Alison Smith: Yeah, it seems like.

Lorien Barlow: Yeah.

Alison Smith: Okay. So, when you were mentioning that you had kind of these key people that you were following around over their story, how were you first put in touch with them? How did you find the people to focus on?

Lorien Barlow: Yeah, my first character that I cast was Ambra Melendez. She’s an iron worker in New York and I actually came across very early on, um, a bit of press about her and it was just a short little story, I think in a local paper. And she had some feisty quotes in there and I said, “Oh hey, let me talk to her.” I sought her out on Facebook, we connected. And within two minutes on the phone with her, I was like, oh my gosh, this is, this is…

Alison Smith: The character.

Lorien Barlow: Yeah, this is the, the one. Um, the one of five as it turns out. But, um, yeah, Ambra is still a very beloved member of the cast and she’s often asked to do press with me. Um, she’s just fantastic. Um.

Alison Smith: Where was she?

Lorien Barlow: She was in New York. She’s in New York. Yeah. And her fingerprints are all over this city. I mean, she’s worked on World Trade Center rebuild. She’s worked on almost every major bridge. She worked on the hub. She’s, I mean, she’s building the bridges and highways, um, all over this city. She’s had a long career and she’s very proud of that. So, I really look forward to introducing New Yorkers to this incredible woman who has actually built the structures that they use every day.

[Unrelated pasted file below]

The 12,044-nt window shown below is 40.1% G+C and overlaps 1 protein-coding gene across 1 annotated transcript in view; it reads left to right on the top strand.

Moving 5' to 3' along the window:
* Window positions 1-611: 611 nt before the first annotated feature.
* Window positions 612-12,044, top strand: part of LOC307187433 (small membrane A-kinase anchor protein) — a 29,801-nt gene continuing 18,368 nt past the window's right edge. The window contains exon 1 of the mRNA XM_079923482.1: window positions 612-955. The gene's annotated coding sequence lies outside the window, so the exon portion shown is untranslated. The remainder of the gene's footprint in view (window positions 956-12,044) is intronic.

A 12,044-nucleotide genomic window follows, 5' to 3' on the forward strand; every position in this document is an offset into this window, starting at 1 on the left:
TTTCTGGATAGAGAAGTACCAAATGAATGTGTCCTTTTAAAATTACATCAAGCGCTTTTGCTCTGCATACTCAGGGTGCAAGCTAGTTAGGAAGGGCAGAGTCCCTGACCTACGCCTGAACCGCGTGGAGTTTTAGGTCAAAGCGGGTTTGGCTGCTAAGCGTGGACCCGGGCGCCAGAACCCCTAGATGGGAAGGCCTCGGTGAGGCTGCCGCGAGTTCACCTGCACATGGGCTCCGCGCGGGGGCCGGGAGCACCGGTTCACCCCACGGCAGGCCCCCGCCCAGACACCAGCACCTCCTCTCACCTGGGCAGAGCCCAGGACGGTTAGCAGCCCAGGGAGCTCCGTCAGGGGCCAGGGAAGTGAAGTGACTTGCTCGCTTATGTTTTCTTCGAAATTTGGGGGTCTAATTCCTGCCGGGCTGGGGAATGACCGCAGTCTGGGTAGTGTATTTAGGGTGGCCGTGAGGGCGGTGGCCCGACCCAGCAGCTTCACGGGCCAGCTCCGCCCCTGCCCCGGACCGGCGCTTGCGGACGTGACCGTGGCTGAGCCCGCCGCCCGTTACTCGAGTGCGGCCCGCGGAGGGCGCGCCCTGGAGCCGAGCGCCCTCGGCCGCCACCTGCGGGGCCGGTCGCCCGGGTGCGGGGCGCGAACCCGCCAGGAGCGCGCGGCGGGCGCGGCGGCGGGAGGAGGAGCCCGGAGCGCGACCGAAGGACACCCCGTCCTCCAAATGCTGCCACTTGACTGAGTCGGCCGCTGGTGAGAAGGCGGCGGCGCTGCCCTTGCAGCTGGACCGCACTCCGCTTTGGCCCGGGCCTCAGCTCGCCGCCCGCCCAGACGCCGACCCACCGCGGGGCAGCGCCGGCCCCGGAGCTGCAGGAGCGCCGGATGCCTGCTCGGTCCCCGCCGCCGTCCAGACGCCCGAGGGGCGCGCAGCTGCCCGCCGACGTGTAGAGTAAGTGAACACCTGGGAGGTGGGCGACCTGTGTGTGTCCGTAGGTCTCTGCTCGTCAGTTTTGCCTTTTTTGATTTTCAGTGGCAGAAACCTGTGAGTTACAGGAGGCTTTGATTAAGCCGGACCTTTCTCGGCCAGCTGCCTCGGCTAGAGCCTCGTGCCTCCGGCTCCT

So, I found Ambra through, that in that way. And then, you know, once I cracked into the tradeswomen community a little more and I gained some credibility and some trust, it became very easy for me to connect with people. Casting was very, very challenging though because I knew I wanted diversity in every sense. I wanted a diversity of trades, ages, races, sexual orientations or socioeconomic backgrounds. I mean I really wanted it to feel to the audience like a tradeswoman could be anyone, right? Like it’s, I wanted to capture sort of “the every” woman through this collection of characters. So, it was really, really challenging to find those people who not only complemented the other cast members well and created this balance I was looking for, but who I could get access to who were working, they were working on jobs that I could possibly film on. Because a lot of jobs I just couldn’t film on. It was just like never going to happen. So, it was an extraordinary challenge like casting these women and then being able to get access to them.

Often I would set my heart on someone who then, for whatever reason it didn’t work out because of jobsite issues. Some of my characters dropped out of the trades so soon that I really couldn’t capture their story. So, I mean, I’d say casting was actually another reason why the film has taken so long jobsite access and casting.

Alison Smith: Did any of them have apprehension about doing it or were all, were most of them really willing to talk about their experience, but it was more of a jobsite thing?